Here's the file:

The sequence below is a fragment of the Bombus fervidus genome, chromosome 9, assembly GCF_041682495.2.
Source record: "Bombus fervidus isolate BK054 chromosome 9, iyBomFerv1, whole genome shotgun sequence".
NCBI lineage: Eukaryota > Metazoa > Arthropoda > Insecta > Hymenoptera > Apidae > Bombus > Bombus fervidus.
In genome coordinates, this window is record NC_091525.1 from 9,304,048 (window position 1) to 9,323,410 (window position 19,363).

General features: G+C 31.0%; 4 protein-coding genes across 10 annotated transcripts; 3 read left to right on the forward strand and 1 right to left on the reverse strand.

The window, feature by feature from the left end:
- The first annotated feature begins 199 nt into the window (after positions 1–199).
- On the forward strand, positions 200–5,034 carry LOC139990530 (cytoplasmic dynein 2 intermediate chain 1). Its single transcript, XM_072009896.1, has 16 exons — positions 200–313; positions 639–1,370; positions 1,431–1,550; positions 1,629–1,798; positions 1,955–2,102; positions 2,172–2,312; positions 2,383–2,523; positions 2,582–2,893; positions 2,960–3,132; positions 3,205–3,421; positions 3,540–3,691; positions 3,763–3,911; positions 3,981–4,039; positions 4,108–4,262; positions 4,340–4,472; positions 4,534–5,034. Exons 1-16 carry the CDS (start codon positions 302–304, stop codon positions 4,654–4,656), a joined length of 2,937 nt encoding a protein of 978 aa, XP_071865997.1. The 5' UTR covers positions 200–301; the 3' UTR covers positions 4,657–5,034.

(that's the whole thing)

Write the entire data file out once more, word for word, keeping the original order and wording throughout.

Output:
The sequence below is a fragment of the Bombus fervidus genome, chromosome 9, assembly GCF_041682495.2.
Source record: "Bombus fervidus isolate BK054 chromosome 9, iyBomFerv1, whole genome shotgun sequence".
NCBI lineage: Eukaryota > Metazoa > Arthropoda > Insecta > Hymenoptera > Apidae > Bombus > Bombus fervidus.
In genome coordinates, this window is record NC_091525.1 from 9,304,048 (window position 1) to 9,323,410 (window position 19,363).

General features: G+C 31.0%; 4 protein-coding genes across 10 annotated transcripts; 3 read left to right on the forward strand and 1 right to left on the reverse strand.

The window, feature by feature from the left end:
- The first annotated feature begins 199 nt into the window (after positions 1–199).
- On the forward strand, positions 200–5,034 carry LOC139990530 (cytoplasmic dynein 2 intermediate chain 1). Its single transcript, XM_072009896.1, has 16 exons — positions 200–313; positions 639–1,370; positions 1,431–1,550; positions 1,629–1,798; positions 1,955–2,102; positions 2,172–2,312; positions 2,383–2,523; positions 2,582–2,893; positions 2,960–3,132; positions 3,205–3,421; positions 3,540–3,691; positions 3,763–3,911; positions 3,981–4,039; positions 4,108–4,262; positions 4,340–4,472; positions 4,534–5,034. Exons 1-16 carry the CDS (start codon positions 302–304, stop codon positions 4,654–4,656), a joined length of 2,937 nt encoding a protein of 978 aa, XP_071865997.1. The 5' UTR covers positions 200–301; the 3' UTR covers positions 4,657–5,034.